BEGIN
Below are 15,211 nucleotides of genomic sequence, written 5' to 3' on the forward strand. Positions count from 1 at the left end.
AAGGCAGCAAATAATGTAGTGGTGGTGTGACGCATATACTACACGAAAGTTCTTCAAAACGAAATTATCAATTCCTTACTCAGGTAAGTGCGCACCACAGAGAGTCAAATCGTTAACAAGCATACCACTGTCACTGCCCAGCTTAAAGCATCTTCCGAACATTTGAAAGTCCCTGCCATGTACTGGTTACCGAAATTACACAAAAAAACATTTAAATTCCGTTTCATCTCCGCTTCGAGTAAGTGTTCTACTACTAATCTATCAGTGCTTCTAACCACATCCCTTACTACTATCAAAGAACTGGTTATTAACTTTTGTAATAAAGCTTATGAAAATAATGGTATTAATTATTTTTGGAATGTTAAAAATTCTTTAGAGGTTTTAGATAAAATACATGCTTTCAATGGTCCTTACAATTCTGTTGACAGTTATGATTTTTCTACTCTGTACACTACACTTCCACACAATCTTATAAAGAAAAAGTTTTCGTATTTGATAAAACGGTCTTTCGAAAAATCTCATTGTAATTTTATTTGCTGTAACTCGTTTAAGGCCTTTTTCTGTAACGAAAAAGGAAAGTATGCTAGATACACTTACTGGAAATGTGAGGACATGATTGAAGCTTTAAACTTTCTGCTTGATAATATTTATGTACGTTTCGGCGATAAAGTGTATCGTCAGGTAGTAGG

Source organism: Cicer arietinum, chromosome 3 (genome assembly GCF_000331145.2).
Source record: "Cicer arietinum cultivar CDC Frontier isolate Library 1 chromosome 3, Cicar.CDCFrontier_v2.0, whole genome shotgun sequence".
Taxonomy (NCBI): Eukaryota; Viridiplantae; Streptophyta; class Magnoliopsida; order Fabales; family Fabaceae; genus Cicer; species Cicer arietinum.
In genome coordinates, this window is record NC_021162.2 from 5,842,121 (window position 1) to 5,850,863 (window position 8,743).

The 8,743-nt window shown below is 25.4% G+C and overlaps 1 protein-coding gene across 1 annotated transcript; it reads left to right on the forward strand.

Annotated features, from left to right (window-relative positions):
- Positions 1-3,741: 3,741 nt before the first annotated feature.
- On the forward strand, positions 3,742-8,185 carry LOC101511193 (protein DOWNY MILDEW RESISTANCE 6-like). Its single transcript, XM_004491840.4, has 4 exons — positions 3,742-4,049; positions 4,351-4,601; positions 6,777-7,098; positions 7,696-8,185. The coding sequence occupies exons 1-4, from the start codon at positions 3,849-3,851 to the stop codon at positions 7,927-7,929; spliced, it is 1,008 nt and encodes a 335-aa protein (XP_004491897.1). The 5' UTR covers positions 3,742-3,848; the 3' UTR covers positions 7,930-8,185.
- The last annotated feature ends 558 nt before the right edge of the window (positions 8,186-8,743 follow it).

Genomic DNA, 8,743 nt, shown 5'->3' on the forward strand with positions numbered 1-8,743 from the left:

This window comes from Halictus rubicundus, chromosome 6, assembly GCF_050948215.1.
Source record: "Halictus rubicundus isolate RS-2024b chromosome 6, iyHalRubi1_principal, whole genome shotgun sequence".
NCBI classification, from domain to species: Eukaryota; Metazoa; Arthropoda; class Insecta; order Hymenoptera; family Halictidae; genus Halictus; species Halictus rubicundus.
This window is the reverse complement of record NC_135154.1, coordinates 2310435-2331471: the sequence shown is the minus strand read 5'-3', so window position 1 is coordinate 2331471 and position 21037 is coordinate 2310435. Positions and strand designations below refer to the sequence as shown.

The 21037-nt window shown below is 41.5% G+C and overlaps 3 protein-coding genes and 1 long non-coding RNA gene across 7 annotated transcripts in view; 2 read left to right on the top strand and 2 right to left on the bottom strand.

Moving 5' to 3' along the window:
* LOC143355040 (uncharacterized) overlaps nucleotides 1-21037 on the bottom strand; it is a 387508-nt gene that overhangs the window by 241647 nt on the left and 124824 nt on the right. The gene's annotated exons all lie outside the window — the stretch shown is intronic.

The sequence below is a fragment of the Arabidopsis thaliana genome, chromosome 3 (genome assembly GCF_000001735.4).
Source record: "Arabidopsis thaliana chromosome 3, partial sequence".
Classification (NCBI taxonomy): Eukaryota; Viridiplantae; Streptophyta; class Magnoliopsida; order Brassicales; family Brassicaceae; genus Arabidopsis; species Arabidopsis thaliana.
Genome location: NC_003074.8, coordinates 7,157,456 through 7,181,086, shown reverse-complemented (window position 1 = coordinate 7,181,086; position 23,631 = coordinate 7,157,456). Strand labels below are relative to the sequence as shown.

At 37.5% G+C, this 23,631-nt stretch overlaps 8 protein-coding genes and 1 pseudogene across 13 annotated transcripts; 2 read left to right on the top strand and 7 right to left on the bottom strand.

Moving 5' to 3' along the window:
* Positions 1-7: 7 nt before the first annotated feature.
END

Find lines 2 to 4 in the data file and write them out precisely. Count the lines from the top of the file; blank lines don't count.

AAGGCAGCAAATAATGTAGTGGTGGTGTGACGCATATACTACACGAAAGTTCTTCAAAACGAAATTATCAATTCCTTACTCAGGTAAGTGCGCACCACAGAGAGTCAAATCGTTAACAAGCATACCACTGTCACTGCCCAGCTTAAAGCATCTTCCGAACATTTGAAAGTCCCTGCCATGTACTGGTTACCGAAATTACACAAAAAAACATTTAAATTCCGTTTCATCTCCGCTTCGAGTAAGTGTTCTACTACTAATCTATCAGTGCTTCTAACCACATCCCTTACTACTATCAAAGAACTGGTTATTAACTTTTGTAATAAAGCTTATGAAAATAATGGTATTAATTATTTTTGGAATGTTAAAAATTCTTTAGAGGTTTTAGATAAAATACATGCTTTCAATGGTCCTTACAATTCTGTTGACAGTTATGATTTTTCTACTCTGTACACTACACTTCCACACAATCTTATAAAGAAAAAGTTTTCGTATTTGATAAAACGGTCTTTCGAAAAATCTCATTGTAATTTTATTTGCTGTAACTCGTTTAAGGCCTTTTTCTGTAACGAAAAAGGAAAGTATGCTAGATACACTTACTGGAAATGTGAGGACATGATTGAAGCTTTAAACTTTCTGCTTGATAATATTTATGTACGTTTCGGCGATAAAGTGTATCGTCAGGTAGTAGG

Source organism: Cicer arietinum, chromosome 3 (genome assembly GCF_000331145.2).
Source record: "Cicer arietinum cultivar CDC Frontier isolate Library 1 chromosome 3, Cicar.CDCFrontier_v2.0, whole genome shotgun sequence".